6. Over-collection and overreach (breadth and depth of collection, i.e. “harvest and hoard”). The collection of personal information (e.g. geo-location and arguably, IP address) that is not directly needed for the initial purpose for which it is collected raises questions regarding mis-use of authority. Where government services are increasingly offered through electronic means, yet processing requirements have not changed relative to pre-electronic processing, justification to collect additional information not initially required and without grounds because it may later prove useful is problematic. Is this additional information being collected about all electronic applicants without grounds to believe or even suspect non-compliance with government rules, regulations or legislation and without their knowledge or consent? Electronic applicants do not know. If federal bodies collect additional data about individuals “just in case”, without grounds to suspect or believe there is non-compliance or because such data may provide indications or patterns of non-compliance raises questions about whether such collection is reasonable and whether adequate authorities for such collection are being used (i.e. warrant or production order). The convenience and potential usefulness of such information in helping to formulate grounds for law enforcement purposes should not justify its collection under this form. Currently, there is lack of transparency and clarity about such collection and use, which limits opportunities to challenge such collection and use. The current review of the PA is an opportunity to address this lack of transparency and institute a legal framework of limits.
  7. De-identification - risk of re-identification
    Research in the past 10 years has demonstrated that de-identification is a non-viable privacy strategy. Scholarly consensus points to the relative ease with which de-identified or anonymized data can be re-identified. Nearly any information or data point collected from and about an individual (even if purportedly de-identified) should be treated as personal data. A principles-based approach towards personal information protection is vague and therefore insufficient. Specific details regarding what data will be collected, how it will be stored, where it will be stored and how it will be stored are of utmost importance, yet the proposed changes indicate that reduced specificity in this regard will be guided by principles, rather than prescription. This is overly abstract.
  8. Legislative crowding. Gaps created? Several pieces of legislation cover overlapping issues: privacy in a federal government context, privacy in a commercial context, consumer rights and economic interests. There are also provincial areas of responsibility in which privacy is also of particular concern in the digital context (health, public education) and where there is overlap with federal responsibility in a digital context (Personal Information Protection and Electronic Documents Act, PIPEDA). This legislative landscape may emphasize gaps and opportunities for mis-use of data, particularly where private (usually commercial) entities play a dominant role in the vast collection of personal data.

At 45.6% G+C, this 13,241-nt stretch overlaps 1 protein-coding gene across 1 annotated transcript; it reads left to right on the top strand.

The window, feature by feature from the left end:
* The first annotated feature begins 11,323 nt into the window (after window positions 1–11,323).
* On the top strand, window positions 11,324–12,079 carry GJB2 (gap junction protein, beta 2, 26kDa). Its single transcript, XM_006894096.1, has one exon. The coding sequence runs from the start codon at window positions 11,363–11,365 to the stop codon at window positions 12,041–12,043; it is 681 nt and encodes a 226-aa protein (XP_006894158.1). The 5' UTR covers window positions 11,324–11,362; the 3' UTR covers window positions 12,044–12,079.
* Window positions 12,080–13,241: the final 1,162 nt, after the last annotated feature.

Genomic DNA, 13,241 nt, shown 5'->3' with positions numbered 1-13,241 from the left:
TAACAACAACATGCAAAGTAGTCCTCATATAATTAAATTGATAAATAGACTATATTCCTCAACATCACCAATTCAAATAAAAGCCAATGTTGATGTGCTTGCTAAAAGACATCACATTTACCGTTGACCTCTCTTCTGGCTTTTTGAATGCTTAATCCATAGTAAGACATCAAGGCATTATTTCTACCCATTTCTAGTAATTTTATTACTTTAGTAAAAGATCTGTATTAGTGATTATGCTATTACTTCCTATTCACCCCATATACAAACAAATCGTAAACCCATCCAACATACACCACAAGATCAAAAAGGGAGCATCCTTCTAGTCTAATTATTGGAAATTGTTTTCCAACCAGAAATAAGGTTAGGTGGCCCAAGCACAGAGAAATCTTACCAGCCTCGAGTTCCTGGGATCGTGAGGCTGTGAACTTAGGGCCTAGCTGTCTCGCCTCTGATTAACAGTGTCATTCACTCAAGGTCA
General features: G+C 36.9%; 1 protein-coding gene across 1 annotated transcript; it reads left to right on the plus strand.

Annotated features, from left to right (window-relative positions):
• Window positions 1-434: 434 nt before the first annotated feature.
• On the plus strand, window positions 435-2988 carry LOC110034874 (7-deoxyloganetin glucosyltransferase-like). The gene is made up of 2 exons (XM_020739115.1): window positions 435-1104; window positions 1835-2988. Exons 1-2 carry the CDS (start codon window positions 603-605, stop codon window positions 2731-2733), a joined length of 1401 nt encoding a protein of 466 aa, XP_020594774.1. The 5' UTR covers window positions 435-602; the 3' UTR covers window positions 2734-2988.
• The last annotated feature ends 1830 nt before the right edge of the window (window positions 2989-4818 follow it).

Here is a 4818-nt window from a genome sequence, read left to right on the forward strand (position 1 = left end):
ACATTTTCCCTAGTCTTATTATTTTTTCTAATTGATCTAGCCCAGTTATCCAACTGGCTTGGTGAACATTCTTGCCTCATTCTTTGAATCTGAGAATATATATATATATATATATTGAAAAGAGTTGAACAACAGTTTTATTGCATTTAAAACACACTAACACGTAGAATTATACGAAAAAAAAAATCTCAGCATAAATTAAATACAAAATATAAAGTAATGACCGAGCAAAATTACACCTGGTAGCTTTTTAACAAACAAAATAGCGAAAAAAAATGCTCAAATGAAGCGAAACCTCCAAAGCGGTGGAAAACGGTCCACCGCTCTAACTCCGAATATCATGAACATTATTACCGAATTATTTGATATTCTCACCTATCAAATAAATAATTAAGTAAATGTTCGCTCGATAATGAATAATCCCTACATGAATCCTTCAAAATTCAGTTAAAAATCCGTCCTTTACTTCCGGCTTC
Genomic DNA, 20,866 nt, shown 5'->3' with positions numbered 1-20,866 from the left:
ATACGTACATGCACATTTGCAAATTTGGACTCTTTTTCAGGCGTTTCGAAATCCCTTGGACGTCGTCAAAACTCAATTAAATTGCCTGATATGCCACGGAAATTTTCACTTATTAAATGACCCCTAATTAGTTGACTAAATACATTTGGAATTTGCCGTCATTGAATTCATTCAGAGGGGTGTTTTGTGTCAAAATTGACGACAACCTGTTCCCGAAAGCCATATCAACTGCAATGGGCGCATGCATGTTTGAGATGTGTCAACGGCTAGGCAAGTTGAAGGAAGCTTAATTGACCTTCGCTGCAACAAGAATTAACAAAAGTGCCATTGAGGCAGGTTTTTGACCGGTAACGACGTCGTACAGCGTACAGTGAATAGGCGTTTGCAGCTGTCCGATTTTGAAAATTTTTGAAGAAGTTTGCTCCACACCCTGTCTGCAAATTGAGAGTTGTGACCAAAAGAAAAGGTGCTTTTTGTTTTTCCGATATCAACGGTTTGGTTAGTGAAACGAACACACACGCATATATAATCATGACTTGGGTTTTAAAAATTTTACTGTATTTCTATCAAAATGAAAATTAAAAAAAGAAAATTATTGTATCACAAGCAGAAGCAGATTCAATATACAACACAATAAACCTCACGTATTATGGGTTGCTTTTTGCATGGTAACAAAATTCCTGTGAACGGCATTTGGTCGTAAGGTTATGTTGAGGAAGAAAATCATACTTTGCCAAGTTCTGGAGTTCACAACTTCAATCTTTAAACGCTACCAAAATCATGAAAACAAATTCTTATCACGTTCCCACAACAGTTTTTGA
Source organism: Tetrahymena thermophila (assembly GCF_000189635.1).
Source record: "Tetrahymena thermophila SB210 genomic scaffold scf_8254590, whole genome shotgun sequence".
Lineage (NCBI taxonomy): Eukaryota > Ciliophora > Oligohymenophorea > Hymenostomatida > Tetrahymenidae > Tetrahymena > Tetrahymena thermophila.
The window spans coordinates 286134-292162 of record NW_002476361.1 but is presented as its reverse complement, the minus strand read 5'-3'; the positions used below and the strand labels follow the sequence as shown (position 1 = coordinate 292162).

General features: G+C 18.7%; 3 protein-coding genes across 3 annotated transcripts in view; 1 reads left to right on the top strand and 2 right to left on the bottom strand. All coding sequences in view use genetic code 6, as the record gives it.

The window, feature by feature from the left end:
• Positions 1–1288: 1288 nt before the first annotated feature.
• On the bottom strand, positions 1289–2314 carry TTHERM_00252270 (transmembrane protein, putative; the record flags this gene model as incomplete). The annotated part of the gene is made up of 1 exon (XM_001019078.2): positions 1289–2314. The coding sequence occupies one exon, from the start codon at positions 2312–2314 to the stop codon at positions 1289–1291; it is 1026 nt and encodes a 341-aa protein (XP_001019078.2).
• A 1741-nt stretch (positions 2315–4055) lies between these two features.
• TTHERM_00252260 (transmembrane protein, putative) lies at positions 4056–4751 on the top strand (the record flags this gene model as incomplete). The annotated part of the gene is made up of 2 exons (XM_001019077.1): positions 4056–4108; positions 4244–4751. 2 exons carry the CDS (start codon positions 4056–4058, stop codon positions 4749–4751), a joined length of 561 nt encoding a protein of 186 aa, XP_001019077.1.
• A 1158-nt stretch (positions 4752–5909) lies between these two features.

9. Privacy and algorithmic and AI-based decision-making: Updates to the PA should differentiate algorithmic and AI-derived decisions on a minimum of two grounds: being subjected to AI decisions and the collection, use or disclosure of an individual’s personal information (including if it will be de-identified) as the raw material needed to fuel algorithmic and AI decision-making. Informing individuals about these terms and providing the option to decline should be required and would reinforce commitments to transparency and respect for individual choice and human agency.

Questions & comments:

  1. If the PA and PIPEDA are to be more closely aligned, will PIPEDA also be updated? If so, how would this impact the range of permitted collection, use and disclosure of both personal and de-identified information between public and private bodies?
  2. Intersection with other federal legislation: how will this proposed new Act intersect with the newly tabled Consumer Privacy Protection Act (CPPA, The CPPA introduces new disclosure provisions in which consent is not required where such disclosure would favour business operations (Subsections 18 – 28). If the PA and PIPEDA are to be more closely aligned, there appears to be some overlap with CPPA, and individuals are required to use commercial intermediaries (that appear to be subject to both PIPEDA and CPPA) in order to access government services, questions arise regarding which legislation applies, particularly regarding protections for the individual and permitted uses of both personal and de-identified information.
  3. Where the only means to access government services is through electronic means, the use of commercial intermediaries (e.g. email provider, internet browser, internet service provider) is necessary. Such commercial intermediaries are subject to PIPEDA and apparently also the CPPA. Which legislation prevails? An email provider or internet browser may disclose personal information to a business partner under the new CPPA provisions, but when personal information is collected in the course of an individual’s electronic application to a federal body and concurrently collected by the commercial entity for its business purposes, and considering that this is sometimes the only means for the individual to submit an application, this raises questions surrounding the legitimacy of the authority to collect that personal information through such means.